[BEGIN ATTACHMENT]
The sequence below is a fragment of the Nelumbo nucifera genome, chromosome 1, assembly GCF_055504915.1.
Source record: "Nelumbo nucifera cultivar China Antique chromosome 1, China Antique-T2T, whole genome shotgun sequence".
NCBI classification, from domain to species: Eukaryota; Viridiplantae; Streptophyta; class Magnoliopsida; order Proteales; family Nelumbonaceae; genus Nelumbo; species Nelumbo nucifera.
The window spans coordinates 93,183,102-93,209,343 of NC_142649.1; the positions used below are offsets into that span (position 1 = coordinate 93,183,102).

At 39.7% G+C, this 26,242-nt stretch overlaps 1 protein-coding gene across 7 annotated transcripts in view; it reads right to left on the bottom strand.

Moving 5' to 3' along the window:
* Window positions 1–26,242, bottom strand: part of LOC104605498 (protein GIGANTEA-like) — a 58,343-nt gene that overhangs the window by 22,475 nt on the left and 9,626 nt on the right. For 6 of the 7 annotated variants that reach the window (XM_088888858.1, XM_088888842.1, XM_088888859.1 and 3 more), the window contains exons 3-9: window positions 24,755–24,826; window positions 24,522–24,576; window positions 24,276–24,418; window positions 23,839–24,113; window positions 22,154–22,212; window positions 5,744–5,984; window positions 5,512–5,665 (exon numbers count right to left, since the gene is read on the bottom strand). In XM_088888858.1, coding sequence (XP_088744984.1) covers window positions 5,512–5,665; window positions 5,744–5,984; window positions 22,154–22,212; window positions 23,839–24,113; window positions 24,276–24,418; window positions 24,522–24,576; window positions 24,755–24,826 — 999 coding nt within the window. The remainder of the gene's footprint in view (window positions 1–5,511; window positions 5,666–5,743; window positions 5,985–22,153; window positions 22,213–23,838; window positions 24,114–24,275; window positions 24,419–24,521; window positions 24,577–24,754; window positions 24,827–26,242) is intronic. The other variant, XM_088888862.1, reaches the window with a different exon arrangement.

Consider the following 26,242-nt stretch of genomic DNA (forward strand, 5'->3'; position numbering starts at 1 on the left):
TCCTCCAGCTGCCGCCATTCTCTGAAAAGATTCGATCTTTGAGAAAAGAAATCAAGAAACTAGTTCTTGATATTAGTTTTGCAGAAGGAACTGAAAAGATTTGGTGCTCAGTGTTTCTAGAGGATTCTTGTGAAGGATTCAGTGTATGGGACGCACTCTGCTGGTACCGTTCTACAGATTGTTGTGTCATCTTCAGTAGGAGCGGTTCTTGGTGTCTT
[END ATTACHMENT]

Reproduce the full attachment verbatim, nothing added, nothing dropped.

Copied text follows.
The sequence below is a fragment of the Nelumbo nucifera genome, chromosome 1, assembly GCF_055504915.1.
Source record: "Nelumbo nucifera cultivar China Antique chromosome 1, China Antique-T2T, whole genome shotgun sequence".
NCBI classification, from domain to species: Eukaryota; Viridiplantae; Streptophyta; class Magnoliopsida; order Proteales; family Nelumbonaceae; genus Nelumbo; species Nelumbo nucifera.
The window spans coordinates 93,183,102-93,209,343 of NC_142649.1; the positions used below are offsets into that span (position 1 = coordinate 93,183,102).

At 39.7% G+C, this 26,242-nt stretch overlaps 1 protein-coding gene across 7 annotated transcripts in view; it reads right to left on the bottom strand.

Moving 5' to 3' along the window:
* Window positions 1–26,242, bottom strand: part of LOC104605498 (protein GIGANTEA-like) — a 58,343-nt gene that overhangs the window by 22,475 nt on the left and 9,626 nt on the right. For 6 of the 7 annotated variants that reach the window (XM_088888858.1, XM_088888842.1, XM_088888859.1 and 3 more), the window contains exons 3-9: window positions 24,755–24,826; window positions 24,522–24,576; window positions 24,276–24,418; window positions 23,839–24,113; window positions 22,154–22,212; window positions 5,744–5,984; window positions 5,512–5,665 (exon numbers count right to left, since the gene is read on the bottom strand). In XM_088888858.1, coding sequence (XP_088744984.1) covers window positions 5,512–5,665; window positions 5,744–5,984; window positions 22,154–22,212; window positions 23,839–24,113; window positions 24,276–24,418; window positions 24,522–24,576; window positions 24,755–24,826 — 999 coding nt within the window. The remainder of the gene's footprint in view (window positions 1–5,511; window positions 5,666–5,743; window positions 5,985–22,153; window positions 22,213–23,838; window positions 24,114–24,275; window positions 24,419–24,521; window positions 24,577–24,754; window positions 24,827–26,242) is intronic. The other variant, XM_088888862.1, reaches the window with a different exon arrangement.

Consider the following 26,242-nt stretch of genomic DNA (forward strand, 5'->3'; position numbering starts at 1 on the left):
TCCTCCAGCTGCCGCCATTCTCTGAAAAGATTCGATCTTTGAGAAAAGAAATCAAGAAACTAGTTCTTGATATTAGTTTTGCAGAAGGAACTGAAAAGATTTGGTGCTCAGTGTTTCTAGAGGATTCTTGTGAAGGATTCAGTGTATGGGACGCACTCTGCTGGTACCGTTCTACAGATTGTTGTGTCATCTTCAGTAGGAGCGGTTCTTGGTGTCTT